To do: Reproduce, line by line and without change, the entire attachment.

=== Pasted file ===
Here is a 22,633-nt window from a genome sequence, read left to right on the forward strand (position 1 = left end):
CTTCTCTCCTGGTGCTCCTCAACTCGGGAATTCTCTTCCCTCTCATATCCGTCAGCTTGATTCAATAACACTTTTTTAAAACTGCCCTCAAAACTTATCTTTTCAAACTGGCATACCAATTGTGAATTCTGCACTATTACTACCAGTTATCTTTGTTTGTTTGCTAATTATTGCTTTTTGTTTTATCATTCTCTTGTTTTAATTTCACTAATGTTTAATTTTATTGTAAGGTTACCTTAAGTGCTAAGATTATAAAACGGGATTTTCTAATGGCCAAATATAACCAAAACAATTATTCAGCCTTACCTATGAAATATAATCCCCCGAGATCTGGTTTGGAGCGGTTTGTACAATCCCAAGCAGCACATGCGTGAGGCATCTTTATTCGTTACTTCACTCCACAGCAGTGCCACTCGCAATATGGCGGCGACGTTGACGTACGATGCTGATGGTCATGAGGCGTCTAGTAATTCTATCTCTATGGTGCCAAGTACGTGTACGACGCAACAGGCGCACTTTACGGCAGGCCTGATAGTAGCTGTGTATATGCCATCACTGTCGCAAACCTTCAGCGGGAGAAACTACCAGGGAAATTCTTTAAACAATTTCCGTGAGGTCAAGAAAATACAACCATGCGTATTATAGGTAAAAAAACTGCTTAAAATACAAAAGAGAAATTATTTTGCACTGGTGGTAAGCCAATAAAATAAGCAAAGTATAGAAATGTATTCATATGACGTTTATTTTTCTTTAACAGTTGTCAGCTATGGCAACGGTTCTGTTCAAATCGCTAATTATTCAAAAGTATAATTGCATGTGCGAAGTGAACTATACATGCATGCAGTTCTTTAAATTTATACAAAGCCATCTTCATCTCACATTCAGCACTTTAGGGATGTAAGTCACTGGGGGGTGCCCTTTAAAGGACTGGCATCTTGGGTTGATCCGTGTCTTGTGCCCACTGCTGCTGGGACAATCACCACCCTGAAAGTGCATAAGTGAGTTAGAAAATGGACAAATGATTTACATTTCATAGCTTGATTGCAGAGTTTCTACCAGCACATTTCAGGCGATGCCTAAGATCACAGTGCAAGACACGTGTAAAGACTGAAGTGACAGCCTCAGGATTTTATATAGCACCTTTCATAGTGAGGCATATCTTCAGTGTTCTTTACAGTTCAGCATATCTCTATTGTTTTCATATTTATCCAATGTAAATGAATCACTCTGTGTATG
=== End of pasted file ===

Here is a 22,633-nt window from a genome sequence, read left to right on the forward strand (position 1 = left end):
CTTCTCTCCTGGTGCTCCTCAACTCGGGAATTCTCTTCCCTCTCATATCCGTCAGCTTGATTCAATAACACTTTTTTAAAACTGCCCTCAAAACTTATCTTTTCAAACTGGCATACCAATTGTGAATTCTGCACTATTACTACCAGTTATCTTTGTTTGTTTGCTAATTATTGCTTTTTGTTTTATCATTCTCTTGTTTTAATTTCACTAATGTTTAATTTTATTGTAAGGTTACCTTAAGTGCTAAGATTATAAAACGGGATTTTCTAATGGCCAAATATAACCAAAACAATTATTCAGCCTTACCTATGAAATATAATCCCCCGAGATCTGGTTTGGAGCGGTTTGTACAATCCCAAGCAGCACATGCGTGAGGCATCTTTATTCGTTACTTCACTCCACAGCAGTGCCACTCGCAATATGGCGGCGACGTTGACGTACGATGCTGATGGTCATGAGGCGTCTAGTAATTCTATCTCTATGGTGCCAAGTACGTGTACGACGCAACAGGCGCACTTTACGGCAGGCCTGATAGTAGCTGTGTATATGCCATCACTGTCGCAAACCTTCAGCGGGAGAAACTACCAGGGAAATTCTTTAAACAATTTCCGTGAGGTCAAGAAAATACAACCATGCGTATTATAGGTAAAAAAACTGCTTAAAATACAAAAGAGAAATTATTTTGCACTGGTGGTAAGCCAATAAAATAAGCAAAGTATAGAAATGTATTCATATGACGTTTATTTTTCTTTAACAGTTGTCAGCTATGGCAACGGTTCTGTTCAAATCGCTAATTATTCAAAAGTATAATTGCATGTGCGAAGTGAACTATACATGCATGCAGTTCTTTAAATTTATACAAAGCCATCTTCATCTCACATTCAGCACTTTAGGGATGTAAGTCACTGGGGGGTGCCCTTTAAAGGACTGGCATCTTGGGTTGATCCGTGTCTTGTGCCCACTGCTGCTGGGACAATCACCACCCTGAAAGTGCATAAGTGAGTTAGAAAATGGACAAATGATTTACATTTCATAGCTTGATTGCAGAGTTTCTACCAGCACATTTCAGGCGATGCCTAAGATCACAGTGCAAGACACGTGTAAAGACTGAAGTGACAGCCTCAGGATTTTATATAGCACCTTTCATAGTGAGGCATATCTTCAGTGTTCTTTACAGTTCAGCATATCTCTATTGTTTTCATATTTATCCAATGTAAATGAATCACTCTGTGTATG